US officials have said that Washington is pressuring Ankara to stop Turkey from flying US-made aircraft to and from Russian airlines. It is emphasized that this is a new push to convince countries to apply sanctions, writes The Wall Street Journal.
In December 2022, senior U.S. officials said Turkish individuals could face prison terms, fines, loss of export privileges and other measures if they provide fuel and spare parts for U.S. aircraft flying to Russia and Belarus in violation of export controls. entered earlier. Assistant Secretary of Commerce Thea Roseman Candler warned about this during a visit to Turkey, sources said.
Turkey's warning is said to be a "key test" of whether the US and its allies can succeed in isolating Russia long-term and whether Moscow can find a way to continue economic activity with the help of third countries.
A spokesman for the US Commerce Department said the agency could not comment on specifics. According to him, the Office of Export Control recently warned foreign airlines to comply with US export controls on the maintenance of Russian, Belarusian and Iranian commercial aircraft.
"This action and ongoing engagement, such as Assistant Secretary of State Candler's visit, is important to U.S. efforts to ensure understanding of our controls, encourage partnerships and compliance, and share information," the spokesman said.
In February 2022, in response to Russia's full-scale invasion of Ukraine, the Biden administration imposed export controls that bar Russia from using American-made aircraft without a license issued by the Commerce Department's Bureau of Industry and Security. Also prohibited from using aircraft containing more than 25% US-made parts.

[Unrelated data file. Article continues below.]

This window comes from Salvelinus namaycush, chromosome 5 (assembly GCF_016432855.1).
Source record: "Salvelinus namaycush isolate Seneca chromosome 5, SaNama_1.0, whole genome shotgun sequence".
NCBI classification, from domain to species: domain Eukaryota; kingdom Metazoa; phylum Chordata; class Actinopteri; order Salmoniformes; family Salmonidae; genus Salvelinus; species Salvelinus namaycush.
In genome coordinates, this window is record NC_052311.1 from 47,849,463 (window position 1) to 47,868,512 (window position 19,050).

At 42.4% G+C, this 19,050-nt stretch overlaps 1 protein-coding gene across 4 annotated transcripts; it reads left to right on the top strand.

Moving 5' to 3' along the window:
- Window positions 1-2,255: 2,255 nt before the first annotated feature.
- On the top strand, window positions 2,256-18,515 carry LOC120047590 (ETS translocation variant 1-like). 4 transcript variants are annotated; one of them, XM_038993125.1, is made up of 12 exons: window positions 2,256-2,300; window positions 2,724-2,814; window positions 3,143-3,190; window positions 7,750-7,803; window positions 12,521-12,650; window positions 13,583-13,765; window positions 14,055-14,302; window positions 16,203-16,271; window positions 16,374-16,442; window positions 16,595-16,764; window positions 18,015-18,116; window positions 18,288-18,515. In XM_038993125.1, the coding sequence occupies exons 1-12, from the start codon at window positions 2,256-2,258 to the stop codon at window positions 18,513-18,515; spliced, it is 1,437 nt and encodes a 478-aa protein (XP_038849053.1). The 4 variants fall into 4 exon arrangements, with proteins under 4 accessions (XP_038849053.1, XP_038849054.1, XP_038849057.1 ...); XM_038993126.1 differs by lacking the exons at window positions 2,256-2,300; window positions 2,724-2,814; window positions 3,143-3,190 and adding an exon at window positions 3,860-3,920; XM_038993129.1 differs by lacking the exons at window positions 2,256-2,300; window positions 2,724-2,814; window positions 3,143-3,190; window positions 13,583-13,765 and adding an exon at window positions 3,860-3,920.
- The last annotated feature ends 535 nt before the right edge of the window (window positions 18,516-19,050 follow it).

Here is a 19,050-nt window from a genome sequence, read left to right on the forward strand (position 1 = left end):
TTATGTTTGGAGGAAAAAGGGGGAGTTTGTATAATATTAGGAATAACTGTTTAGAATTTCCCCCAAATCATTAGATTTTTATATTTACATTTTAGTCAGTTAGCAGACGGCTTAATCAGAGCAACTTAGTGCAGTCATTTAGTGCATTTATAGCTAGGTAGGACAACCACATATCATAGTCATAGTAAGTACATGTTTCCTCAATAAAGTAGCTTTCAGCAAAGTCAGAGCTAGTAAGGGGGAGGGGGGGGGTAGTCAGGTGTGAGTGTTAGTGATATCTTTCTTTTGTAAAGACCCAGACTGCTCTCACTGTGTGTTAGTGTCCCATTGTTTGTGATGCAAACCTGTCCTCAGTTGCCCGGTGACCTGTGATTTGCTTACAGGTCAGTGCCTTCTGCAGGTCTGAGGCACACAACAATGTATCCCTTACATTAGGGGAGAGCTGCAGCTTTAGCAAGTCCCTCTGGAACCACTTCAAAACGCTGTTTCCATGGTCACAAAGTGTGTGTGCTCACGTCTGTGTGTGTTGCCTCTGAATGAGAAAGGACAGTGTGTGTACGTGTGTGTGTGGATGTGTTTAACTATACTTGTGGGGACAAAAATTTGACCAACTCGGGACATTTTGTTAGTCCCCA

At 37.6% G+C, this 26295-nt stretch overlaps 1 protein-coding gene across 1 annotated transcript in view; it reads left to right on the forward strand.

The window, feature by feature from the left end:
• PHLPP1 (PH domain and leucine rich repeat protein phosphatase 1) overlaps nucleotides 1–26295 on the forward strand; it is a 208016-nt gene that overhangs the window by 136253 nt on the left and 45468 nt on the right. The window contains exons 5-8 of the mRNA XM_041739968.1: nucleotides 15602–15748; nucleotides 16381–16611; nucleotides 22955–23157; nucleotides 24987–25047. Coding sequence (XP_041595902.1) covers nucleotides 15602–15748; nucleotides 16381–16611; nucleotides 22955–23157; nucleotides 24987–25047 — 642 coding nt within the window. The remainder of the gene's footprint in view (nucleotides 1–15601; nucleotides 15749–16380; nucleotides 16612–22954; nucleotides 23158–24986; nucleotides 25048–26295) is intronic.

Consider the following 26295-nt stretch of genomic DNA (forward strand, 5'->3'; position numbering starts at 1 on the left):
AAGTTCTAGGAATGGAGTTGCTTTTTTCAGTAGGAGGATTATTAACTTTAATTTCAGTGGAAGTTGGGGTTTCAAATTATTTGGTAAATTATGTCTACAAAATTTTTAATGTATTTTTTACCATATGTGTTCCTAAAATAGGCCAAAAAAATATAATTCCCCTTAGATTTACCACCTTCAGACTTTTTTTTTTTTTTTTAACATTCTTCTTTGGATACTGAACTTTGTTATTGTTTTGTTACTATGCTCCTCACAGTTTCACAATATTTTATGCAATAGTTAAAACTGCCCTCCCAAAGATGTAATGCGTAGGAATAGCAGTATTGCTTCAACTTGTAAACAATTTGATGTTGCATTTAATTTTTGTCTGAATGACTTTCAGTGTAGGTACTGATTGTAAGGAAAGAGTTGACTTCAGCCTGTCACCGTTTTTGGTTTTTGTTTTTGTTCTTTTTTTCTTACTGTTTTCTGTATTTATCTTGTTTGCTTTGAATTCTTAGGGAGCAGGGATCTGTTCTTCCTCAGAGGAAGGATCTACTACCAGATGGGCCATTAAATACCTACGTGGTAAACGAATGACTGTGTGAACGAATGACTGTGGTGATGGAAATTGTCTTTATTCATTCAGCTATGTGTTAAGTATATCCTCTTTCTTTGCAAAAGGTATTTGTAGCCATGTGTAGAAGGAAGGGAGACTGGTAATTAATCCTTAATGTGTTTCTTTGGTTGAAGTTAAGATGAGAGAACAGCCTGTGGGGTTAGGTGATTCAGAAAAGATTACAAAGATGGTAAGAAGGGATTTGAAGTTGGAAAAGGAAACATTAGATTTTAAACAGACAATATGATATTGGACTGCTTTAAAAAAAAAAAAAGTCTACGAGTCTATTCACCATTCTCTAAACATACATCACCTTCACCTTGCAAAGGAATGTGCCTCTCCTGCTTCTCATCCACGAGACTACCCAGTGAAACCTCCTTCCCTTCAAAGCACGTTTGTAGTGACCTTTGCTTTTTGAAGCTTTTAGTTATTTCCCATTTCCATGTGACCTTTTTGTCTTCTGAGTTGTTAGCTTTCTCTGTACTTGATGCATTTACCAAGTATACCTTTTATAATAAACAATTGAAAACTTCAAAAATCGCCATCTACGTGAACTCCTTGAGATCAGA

However, Russian airlines continue to fly Boeing Co. planes. in defiance of Western sanctions. According to data from the aviation analysis company Cirium, since October 1, Russian and Belarusian airlines, including Moscow's state-owned Aeroflot, have made more than 2,100 flights to Turkey on American-made aircraft, including Boeing 777, 757 and 737. The flights include regular flights from Moscow destinations , including Istanbul, Izmir and the Mediterranean resort city of Antalya. In addition, flight records show that the same planes that flew to Turkey also traveled to India, Thailand and other destinations.
Flights to Turkey may attract particular international attention due to its membership in the North Atlantic Treaty Organization and its status as a major tourist and transit hub. Istanbul's airport is one of the busiest in Europe and a key transit point for Russians who can no longer fly directly to the continents. and to other parts of the world," WSJ writes.